Why 2010 Census Found Fewer Living in NYC and Long Island

May 8 09:32 2011 Seth Forman Print This Article

More Vacancies, Fewer Unauthorized Immigrants

Many analysts and government officials have been surprised by the lower than expected 2010 census population counts for Long Island and New York City,Guest Posting and indeed, the entire state of New York. In fact, the Census Bureau itself, in its annual Population Estimates program, and the Long Island Power Authority, in its annual Long Island Population Survey, appears to have overestimated the counties’ populations, most likely the result of a steeper than expected increase in the number of residential vacancies, and a steeper than expected decline in the number of illegal/unauthorized residents.  A new Long Island Regional Planning Council report (scroll down to “reports and documents”) makes the following points.

1.      In all likelihood, the Census Bureau’s Population Estimates program did not capture the sudden but widespread effect on the region’s housing and immigrant populations of the 2007-2010 economic down turn. That is, an increase in the number of housing vacancies, caused by home foreclosures and the departure of low-skilled, mostly undocumented immigrant laborers from abroad due to job declines, eluded the most commonly used survey and forecasting methods.

2.      This led to annual population estimates leading up to the 2010 census that raised anticipated population counts for the region.

3.      While the Census Bureau’s decennial census is not perfect and a full count of the nation’s population remains an elusive goal, it is a reliable measure of residential vacancies, and is the only survey that provides door to door canvassing.  

4.      For Long Island (Nassau and Suffolk counties) the Census Bureau’s 2009 population estimate of 2,875,904 was 43,022 (1.5%) higher than the actual 2010 census count of 2,832,882. In New York City, the Census Bureau population estimate for 2009 was 8,391,881, or 216,748 (2.7%) higher than the 2010 census count of 8,175,133.

5.      In the 2010 census, the Nassau-Suffolk region had a 2 percentage point increase in the proportion of total residential housing units that were vacant compared to 2000. This translates into a 26,054 increase in the number of vacant housing units for Long Island.

6.      Using conservative estimates, the 26,054 increase in vacant housing units would result in a loss in the number of residents of approximately 38,556. 

7.      The increases in annual foreclosure filings for 2007-20010, using 2006 as the base year, totaled 20,258 on Long Island.

8.      Seasonal homes, mostly located on the east end of Long Island, do not appear to account for the increase in housing vacancies. The ten years between 2000 and 2010 saw only 405 more seasonal homes built on Long Island’s east end than the ten years between 1990 and 2000.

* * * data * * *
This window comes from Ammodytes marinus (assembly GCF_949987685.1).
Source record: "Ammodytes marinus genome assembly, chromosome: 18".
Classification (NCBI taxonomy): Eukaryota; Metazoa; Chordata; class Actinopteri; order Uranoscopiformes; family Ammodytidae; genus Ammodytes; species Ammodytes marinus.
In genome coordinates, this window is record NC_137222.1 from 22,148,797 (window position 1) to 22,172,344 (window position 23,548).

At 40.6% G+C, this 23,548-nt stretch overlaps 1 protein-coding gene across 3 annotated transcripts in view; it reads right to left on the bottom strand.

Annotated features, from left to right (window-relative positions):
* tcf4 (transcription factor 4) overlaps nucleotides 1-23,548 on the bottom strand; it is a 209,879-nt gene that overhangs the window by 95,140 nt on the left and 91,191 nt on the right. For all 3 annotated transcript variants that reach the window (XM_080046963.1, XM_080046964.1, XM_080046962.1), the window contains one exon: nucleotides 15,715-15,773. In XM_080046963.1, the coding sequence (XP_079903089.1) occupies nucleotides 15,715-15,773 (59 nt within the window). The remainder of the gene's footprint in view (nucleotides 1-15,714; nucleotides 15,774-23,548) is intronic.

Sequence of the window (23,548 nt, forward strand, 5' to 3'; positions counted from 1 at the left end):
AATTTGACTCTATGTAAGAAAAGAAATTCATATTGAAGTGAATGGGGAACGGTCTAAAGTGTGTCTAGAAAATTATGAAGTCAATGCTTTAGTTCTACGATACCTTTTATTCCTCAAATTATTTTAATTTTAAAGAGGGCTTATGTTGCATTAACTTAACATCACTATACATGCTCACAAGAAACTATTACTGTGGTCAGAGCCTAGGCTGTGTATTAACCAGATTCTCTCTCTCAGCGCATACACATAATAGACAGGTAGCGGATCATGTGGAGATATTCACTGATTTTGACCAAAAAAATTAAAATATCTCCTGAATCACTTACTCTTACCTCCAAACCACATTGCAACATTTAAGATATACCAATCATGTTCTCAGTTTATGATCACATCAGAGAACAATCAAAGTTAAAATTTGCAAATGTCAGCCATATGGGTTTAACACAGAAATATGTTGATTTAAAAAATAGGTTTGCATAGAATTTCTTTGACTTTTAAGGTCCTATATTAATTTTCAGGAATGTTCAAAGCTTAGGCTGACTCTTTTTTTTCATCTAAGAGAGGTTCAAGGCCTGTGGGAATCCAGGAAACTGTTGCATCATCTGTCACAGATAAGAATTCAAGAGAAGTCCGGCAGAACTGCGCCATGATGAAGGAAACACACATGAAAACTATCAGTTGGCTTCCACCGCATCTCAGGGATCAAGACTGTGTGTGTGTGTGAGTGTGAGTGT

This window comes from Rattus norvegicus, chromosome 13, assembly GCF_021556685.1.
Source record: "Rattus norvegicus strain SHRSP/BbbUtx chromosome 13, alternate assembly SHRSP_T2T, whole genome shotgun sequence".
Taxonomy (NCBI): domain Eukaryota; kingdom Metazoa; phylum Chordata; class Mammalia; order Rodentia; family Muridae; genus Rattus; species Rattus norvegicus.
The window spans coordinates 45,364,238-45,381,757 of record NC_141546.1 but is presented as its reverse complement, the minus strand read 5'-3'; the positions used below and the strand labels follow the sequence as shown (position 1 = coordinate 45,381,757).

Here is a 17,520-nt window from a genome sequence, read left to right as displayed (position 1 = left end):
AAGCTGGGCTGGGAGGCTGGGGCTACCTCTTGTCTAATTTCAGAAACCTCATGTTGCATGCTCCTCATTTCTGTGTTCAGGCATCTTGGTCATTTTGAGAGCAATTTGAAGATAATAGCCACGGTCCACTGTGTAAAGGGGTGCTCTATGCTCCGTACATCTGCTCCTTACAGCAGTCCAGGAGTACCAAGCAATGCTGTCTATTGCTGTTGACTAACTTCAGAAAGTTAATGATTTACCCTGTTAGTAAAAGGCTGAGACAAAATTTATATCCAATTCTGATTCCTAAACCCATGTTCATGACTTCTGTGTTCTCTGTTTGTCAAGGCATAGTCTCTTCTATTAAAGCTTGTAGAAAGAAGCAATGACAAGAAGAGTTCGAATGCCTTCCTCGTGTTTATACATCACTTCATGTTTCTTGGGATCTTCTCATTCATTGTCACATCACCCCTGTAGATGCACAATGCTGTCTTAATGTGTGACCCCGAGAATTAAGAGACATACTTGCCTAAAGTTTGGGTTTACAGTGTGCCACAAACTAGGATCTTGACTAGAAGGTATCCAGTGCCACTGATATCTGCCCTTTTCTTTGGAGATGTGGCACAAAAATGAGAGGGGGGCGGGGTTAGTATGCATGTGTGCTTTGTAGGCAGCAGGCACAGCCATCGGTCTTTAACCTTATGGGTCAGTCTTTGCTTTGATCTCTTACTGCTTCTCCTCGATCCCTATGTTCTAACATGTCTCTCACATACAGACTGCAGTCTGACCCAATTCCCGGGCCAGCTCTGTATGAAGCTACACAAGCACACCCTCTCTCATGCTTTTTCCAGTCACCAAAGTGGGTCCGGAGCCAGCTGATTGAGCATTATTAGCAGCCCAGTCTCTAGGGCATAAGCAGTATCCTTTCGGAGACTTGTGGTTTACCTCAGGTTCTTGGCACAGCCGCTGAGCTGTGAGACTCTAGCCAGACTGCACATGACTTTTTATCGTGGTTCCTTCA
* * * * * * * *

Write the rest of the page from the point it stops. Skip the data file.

9.      In New York City, the 2010 census found an increase of 81,954 in the number of vacant housing units since 2000. These additional vacant housing units are estimated to result in approximately 163,908 fewer residents of the city.

10.  The Census Bureau’s Population Estimates program, which doesn’t count housing units, appears to have failed to capture a decline in the  unauthorized immigrant population.

11.  The Census Bureau’s Population Estimates program, which like other Census programs, does not ask about the legal status of immigrants, assumed that net international migration remained relatively flat between 2007 and 2009 (2010 data is not available), showing a decline of just 931 for Long Island. For New York City, the estimated annual decline between 2007 and 2009 totaled 8,037.

12.  Using data supplied by the U.S. Department of Homeland Security, though, it is estimated that New York City’s unauthorized population shrank by 69,300 between 2007 and 2009, from 492,800 to 423,500.  For Long Island, the unauthorized population is estimated to have declined by 10,583 between 2007 and 2009, from 91,526 to 80,943.

13.  The conclusion to be drawn is that the economic down turn of 2007 to 2010 greatly reduced the ability of the most reliable population measures to capture rapid and steep population movements among “hard to count” populations.

14.  This conclusion is backed by a small but relevant example, the community of Montauk, in East Hampton, Long Island. The decline in total population in Montauk of 16%, or 525 people (3,326 vs. 3851) between 2000 and 2010, is almost precisely equal to the loss of Hispanic residents in Montauk of 537, a 41.3% decline between 2000 and 2010. The majority of low-skilled, possibly unauthorized migrant workers on Long Island’s east end are of Hispanic origin.

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About Article Author

Seth Forman
Seth Forman

Seth Forman is author of American Obsession: Race and Conflict in the Age of Obama (Booklocker 2011) and other books. He blogs at www.mrformansplanet.com and www.opinion-forum.com

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